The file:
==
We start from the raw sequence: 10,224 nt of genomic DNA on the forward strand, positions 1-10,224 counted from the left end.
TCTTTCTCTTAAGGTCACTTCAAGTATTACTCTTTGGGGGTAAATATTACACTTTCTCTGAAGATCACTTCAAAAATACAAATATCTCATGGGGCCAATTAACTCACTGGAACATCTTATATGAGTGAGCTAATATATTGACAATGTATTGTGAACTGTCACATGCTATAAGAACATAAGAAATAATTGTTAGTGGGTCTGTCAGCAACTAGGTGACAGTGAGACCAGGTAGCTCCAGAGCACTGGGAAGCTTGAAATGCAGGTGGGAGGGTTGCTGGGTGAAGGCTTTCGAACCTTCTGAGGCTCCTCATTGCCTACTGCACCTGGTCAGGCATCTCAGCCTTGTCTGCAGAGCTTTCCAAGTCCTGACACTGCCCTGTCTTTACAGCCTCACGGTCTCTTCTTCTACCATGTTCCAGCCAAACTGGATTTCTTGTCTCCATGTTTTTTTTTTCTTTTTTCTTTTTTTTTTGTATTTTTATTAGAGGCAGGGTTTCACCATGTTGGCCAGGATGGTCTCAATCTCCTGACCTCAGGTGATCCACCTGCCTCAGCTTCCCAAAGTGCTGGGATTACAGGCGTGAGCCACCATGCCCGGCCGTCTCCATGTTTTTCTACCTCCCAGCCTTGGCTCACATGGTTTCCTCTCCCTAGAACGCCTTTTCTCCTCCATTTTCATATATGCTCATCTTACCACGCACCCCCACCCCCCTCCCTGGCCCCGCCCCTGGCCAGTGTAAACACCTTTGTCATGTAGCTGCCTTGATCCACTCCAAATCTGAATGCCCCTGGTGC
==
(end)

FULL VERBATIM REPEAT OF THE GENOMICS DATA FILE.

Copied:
We start from the raw sequence: 10,224 nt of genomic DNA on the forward strand, positions 1-10,224 counted from the left end.
TCTTTCTCTTAAGGTCACTTCAAGTATTACTCTTTGGGGGTAAATATTACACTTTCTCTGAAGATCACTTCAAAAATACAAATATCTCATGGGGCCAATTAACTCACTGGAACATCTTATATGAGTGAGCTAATATATTGACAATGTATTGTGAACTGTCACATGCTATAAGAACATAAGAAATAATTGTTAGTGGGTCTGTCAGCAACTAGGTGACAGTGAGACCAGGTAGCTCCAGAGCACTGGGAAGCTTGAAATGCAGGTGGGAGGGTTGCTGGGTGAAGGCTTTCGAACCTTCTGAGGCTCCTCATTGCCTACTGCACCTGGTCAGGCATCTCAGCCTTGTCTGCAGAGCTTTCCAAGTCCTGACACTGCCCTGTCTTTACAGCCTCACGGTCTCTTCTTCTACCATGTTCCAGCCAAACTGGATTTCTTGTCTCCATGTTTTTTTTTTCTTTTTTCTTTTTTTTTTGTATTTTTATTAGAGGCAGGGTTTCACCATGTTGGCCAGGATGGTCTCAATCTCCTGACCTCAGGTGATCCACCTGCCTCAGCTTCCCAAAGTGCTGGGATTACAGGCGTGAGCCACCATGCCCGGCCGTCTCCATGTTTTTCTACCTCCCAGCCTTGGCTCACATGGTTTCCTCTCCCTAGAACGCCTTTTCTCCTCCATTTTCATATATGCTCATCTTACCACGCACCCCCACCCCCCTCCCTGGCCCCGCCCCTGGCCAGTGTAAACACCTTTGTCATGTAGCTGCCTTGATCCACTCCAAATCTGAATGCCCCTGGTGC